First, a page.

13483 Goeran Oestlin, Stockholm University eLARS - extending the Lyman Alpha Reference Sample
13633 John R. Spencer, Southwest Research Institute A Kuiper Belt Object for the New Horizons Mission
13643 Gaspard Duchene, University of California - Berkeley Imaging the tenuous dusty atmosphere of edge-on protoplanetary disks
13661 Matthew Auger, University of Cambridge A SHARP View of the Structure and Evolution of Normal and Compact Early-type Galaxies
13663 Susan D. Benecchi, Planetary Science Institute Precise Orbit Determination for a New Horizons KBO
13671 Harald Ebeling, University of Hawaii Beyond MACS: A Snapshot Survey of the Most Massive Clusters of Galaxies at z>0.5
13712 Kunio M. Sayanagi, Hampton University Target of Opportunity Observation of an Episodic Storm on Uranus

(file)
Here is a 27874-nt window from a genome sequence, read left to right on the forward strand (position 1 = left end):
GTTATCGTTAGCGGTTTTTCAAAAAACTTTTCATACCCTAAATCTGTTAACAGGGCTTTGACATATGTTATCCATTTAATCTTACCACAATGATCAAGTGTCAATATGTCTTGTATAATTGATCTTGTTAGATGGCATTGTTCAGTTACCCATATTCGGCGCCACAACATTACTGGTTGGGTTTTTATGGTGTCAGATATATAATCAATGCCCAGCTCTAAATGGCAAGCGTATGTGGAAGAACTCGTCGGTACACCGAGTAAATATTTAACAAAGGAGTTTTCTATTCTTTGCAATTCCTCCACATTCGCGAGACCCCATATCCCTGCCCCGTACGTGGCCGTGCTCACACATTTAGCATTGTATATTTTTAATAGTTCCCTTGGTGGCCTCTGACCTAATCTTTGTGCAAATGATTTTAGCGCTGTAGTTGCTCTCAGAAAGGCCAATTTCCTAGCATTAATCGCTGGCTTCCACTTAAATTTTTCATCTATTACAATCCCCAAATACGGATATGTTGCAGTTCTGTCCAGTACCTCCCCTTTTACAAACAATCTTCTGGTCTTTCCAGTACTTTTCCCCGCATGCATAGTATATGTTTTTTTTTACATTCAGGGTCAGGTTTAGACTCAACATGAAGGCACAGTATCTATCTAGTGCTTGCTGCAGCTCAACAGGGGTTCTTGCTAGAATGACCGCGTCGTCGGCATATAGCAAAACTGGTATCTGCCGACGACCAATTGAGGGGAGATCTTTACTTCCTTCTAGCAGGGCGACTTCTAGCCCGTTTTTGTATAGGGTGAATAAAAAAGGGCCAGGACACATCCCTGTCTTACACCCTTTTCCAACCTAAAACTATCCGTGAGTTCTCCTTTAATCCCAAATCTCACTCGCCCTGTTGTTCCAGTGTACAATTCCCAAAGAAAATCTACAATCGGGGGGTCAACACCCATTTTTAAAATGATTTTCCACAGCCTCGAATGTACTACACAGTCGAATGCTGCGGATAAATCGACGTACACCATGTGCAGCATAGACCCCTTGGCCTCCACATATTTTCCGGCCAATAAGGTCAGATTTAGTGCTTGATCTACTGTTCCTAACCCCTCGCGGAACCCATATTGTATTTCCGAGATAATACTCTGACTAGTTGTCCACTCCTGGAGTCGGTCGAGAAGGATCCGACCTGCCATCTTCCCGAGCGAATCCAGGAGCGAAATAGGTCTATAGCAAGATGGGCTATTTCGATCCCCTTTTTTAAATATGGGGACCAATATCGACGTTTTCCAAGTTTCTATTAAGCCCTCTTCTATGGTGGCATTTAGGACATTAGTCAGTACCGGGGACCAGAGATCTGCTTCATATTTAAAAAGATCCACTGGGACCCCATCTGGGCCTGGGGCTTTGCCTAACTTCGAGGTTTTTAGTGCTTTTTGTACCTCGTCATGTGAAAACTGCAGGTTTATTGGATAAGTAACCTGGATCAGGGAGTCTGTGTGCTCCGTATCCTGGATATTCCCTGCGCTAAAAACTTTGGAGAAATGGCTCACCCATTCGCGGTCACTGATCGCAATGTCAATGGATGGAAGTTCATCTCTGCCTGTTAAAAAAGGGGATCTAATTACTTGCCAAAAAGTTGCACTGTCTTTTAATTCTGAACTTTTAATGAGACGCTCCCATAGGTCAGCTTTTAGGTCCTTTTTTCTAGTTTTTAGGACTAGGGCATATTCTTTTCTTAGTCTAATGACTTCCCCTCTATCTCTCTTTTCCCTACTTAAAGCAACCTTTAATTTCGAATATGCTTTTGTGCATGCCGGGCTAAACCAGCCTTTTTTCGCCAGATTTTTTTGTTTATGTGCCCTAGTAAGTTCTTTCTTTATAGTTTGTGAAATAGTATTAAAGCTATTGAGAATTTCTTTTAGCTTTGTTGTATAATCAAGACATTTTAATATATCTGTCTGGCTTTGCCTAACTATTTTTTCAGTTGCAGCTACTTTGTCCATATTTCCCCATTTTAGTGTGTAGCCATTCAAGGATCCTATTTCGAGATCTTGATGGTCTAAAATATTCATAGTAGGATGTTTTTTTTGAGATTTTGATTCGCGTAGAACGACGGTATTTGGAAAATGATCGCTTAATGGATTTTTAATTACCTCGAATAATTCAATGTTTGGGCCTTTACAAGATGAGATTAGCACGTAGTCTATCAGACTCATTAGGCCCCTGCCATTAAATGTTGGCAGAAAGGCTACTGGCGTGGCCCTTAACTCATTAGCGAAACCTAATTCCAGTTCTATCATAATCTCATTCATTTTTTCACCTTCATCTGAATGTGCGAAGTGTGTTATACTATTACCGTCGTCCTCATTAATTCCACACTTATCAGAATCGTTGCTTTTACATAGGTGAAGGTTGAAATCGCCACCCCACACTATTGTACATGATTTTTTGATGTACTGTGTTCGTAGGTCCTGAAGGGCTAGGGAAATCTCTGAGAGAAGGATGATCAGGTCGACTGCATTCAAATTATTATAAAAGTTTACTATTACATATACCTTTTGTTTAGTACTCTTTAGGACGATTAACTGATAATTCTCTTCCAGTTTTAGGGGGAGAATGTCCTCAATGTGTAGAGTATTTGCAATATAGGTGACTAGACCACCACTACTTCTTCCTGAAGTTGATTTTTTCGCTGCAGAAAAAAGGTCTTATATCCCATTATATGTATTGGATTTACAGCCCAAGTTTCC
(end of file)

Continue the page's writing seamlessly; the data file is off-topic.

13729 Andy Lawrence, University of Edinburgh, Institute for Astronomy Slow-blue PanSTARRS transients : high amplification microlens events?
13730 Adam Leroy, The Ohio State University Maps of Recent Star Formation to Match ALMA Observations of the Nearest Nuclear Starburst
13731 Eileen T Meyer, Space Telescope Science Institute The Real Impact of Extragalactic Jets on Their Environments: Measuring the Advance Speed of Hotspots with HST
13740 Daniel Stern, Jet Propulsion Laboratory Clusters Around Radio-Loud AGN: Spectroscopy of Infrared-Selected Galaxy Clusters at z>1.4
13773 Rupali Chandar, University of Toledo H-alpha LEGUS: Unveiling the Interplay Between Stars, Star Clusters, and Ionized Gas
13779 Sangeeta Malhotra, Arizona State University The Faint Infrared Grism Survey (FIGS)
13819 Trent J. Dupuy, University of Texas at Austin Dynamical Masses for Free-Floating Planetary-Mass Binaries
13834 Roeland P. van der Marel, Space Telescope Science Institute The Proper Motion Field along the Magellanic Bridge: a New Probe of the LMC-SMC interaction
13842 Frederick Hamann, University of Florida Testing the Youth and Transition Object Status of FeLoBAL Quasars